Google controls 63 percent of the world's Internet searches. It also owns YouTube, where 13 hours of content are uploaded every minute. It's the most influential company on the wild, wild Web, controlling more of what we view and how we view it than anyone else.
With this power come requests to remove content from around the world, but Google is not as interested in censoring as much it is in ensuring its presence worldwide. The one mandate? "Be everywhere, get arrested nowhere, and thrive in as many places as possible."
Flagged YouTube content goes straight to 20-something reviewers in its California office, but requests coming from governments quickly work their way up Google's chain of command. If content violates a country's law or YouTube terms of service, it's immediately removed; however, not all requests are so black and white.
So what's being removed? To find out,
- Holocaust-denial sites from Google search engines in France and Germany. Why? Denying the Holocaust is illegal in both countries.
- After protesters outside the Google India office demanded a group be removed from Orkut, a social networking site, Google half complied. It removed content that criticized religion — illegal in India — but left content critical of political parties.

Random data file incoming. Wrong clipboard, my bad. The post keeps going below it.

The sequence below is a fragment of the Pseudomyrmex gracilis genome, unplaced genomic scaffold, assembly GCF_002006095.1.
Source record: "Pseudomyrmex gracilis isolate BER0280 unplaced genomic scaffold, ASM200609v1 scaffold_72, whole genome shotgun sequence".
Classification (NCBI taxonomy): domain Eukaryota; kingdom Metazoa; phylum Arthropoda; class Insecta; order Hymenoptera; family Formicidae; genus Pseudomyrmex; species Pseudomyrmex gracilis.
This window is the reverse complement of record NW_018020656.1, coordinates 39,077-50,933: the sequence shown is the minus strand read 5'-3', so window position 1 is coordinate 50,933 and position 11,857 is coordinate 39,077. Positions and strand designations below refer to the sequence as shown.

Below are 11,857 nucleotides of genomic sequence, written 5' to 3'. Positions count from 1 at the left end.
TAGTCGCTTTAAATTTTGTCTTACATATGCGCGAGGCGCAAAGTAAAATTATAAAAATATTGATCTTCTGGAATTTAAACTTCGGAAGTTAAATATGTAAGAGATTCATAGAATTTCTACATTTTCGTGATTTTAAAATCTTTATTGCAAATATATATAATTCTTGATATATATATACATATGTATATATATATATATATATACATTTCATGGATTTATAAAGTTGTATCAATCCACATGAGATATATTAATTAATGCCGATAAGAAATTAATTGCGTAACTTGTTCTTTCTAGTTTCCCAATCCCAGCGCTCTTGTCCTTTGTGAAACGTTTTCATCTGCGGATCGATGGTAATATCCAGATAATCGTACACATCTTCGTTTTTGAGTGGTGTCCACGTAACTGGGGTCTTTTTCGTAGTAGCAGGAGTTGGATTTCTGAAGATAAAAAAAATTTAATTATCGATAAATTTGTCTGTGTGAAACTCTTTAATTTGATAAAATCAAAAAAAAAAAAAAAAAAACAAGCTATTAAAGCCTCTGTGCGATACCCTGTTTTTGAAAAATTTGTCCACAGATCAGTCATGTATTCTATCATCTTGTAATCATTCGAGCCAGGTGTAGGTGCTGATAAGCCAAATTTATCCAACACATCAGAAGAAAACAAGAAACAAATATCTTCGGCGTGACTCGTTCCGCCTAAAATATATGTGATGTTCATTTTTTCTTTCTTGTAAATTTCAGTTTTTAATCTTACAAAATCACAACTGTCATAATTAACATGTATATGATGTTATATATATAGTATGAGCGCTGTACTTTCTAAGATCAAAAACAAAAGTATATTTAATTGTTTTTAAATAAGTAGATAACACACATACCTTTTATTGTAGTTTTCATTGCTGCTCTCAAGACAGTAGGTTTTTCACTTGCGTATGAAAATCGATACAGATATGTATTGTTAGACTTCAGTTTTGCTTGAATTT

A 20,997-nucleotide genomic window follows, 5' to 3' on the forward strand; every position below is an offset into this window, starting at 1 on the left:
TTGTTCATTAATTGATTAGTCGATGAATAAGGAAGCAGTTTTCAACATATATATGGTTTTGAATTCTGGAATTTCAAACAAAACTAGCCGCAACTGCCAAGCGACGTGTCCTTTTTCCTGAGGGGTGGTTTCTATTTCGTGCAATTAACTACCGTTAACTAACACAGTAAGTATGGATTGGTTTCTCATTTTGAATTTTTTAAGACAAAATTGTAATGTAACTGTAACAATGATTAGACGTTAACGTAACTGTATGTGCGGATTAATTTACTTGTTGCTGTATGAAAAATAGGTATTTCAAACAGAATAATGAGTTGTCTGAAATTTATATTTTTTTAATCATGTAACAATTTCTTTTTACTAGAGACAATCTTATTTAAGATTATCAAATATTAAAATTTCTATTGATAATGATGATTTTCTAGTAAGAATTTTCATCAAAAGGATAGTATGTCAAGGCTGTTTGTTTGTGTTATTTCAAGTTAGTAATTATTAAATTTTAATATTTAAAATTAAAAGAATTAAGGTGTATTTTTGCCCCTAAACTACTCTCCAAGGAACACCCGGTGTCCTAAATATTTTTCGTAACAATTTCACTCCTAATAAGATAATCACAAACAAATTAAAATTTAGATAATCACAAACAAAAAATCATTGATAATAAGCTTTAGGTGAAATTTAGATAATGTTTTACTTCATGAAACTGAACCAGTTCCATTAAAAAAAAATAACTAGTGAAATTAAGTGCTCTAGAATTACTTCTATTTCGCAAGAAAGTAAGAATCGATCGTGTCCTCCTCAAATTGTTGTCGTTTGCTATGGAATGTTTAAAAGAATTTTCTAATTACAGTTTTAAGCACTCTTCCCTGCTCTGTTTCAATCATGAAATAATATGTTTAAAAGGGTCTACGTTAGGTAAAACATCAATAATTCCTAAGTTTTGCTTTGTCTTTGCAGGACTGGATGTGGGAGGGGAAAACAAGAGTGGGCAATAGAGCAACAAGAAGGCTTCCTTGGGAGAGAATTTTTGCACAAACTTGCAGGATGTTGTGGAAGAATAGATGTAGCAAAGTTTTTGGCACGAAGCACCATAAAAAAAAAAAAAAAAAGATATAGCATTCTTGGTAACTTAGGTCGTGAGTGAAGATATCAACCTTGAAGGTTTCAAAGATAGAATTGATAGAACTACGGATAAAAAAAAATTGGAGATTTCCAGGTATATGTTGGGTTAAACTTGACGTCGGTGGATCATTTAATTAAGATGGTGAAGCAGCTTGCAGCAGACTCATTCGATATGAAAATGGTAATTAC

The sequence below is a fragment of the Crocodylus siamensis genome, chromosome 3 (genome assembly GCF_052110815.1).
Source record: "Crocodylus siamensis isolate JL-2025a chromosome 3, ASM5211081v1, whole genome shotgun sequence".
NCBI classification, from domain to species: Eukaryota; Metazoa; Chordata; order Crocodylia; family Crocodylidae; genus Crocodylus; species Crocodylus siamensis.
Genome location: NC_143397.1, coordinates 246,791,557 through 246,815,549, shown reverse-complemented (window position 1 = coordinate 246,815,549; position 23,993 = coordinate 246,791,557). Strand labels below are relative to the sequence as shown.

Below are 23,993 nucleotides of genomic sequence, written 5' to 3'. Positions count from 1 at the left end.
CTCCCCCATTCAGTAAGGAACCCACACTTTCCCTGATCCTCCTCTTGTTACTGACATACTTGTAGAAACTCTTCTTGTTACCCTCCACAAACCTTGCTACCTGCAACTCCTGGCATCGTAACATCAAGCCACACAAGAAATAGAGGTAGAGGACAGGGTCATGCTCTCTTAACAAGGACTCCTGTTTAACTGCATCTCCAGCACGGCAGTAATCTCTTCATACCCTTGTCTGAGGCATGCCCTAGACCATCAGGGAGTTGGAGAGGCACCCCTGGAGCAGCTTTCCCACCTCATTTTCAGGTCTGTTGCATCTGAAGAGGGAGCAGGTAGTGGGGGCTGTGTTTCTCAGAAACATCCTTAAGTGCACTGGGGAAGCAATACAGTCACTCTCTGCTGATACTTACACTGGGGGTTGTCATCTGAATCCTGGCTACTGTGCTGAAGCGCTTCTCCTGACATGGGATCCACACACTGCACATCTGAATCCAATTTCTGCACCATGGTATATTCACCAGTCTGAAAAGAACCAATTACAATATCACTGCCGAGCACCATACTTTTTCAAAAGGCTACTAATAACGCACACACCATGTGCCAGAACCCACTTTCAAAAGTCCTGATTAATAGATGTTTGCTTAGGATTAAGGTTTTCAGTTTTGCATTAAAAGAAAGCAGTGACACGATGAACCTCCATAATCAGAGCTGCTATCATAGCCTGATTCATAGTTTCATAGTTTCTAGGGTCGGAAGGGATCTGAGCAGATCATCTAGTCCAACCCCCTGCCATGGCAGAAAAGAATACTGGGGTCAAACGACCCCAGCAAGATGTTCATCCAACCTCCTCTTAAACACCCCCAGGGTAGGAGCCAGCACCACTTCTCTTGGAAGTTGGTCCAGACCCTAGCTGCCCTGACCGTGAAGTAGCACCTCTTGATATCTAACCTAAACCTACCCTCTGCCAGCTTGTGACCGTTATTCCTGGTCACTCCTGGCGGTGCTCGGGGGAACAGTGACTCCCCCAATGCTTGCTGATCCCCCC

- In Thailand where it's illegal to criticize the king, videos were removed after government threats to block all Thai IP addresses. While videos attacking the king were removed, those that simply offended the government remained.
- Think this doesn't happen in the US? Senator Joe Lieberman's requests to remove so-called jihadist videos were initially denied because the content did not violate US law. However the videos were later removed after YouTube edited its guidelines, prohibiting videos that "incite violence.” The angry followup after the initial denial to Google's CEO couldn't have hurt either!
Since most requests come complete with threats to block entire countries, I can't blame Google for wanting to work it out. Even Google agrees that self-censoring is not a long-term solution, but the best option for now. Considering Google is far more permissive of free speech than many strict countries, I can't say I disagree. But with such a conflict of interest, how long can Google be trusted?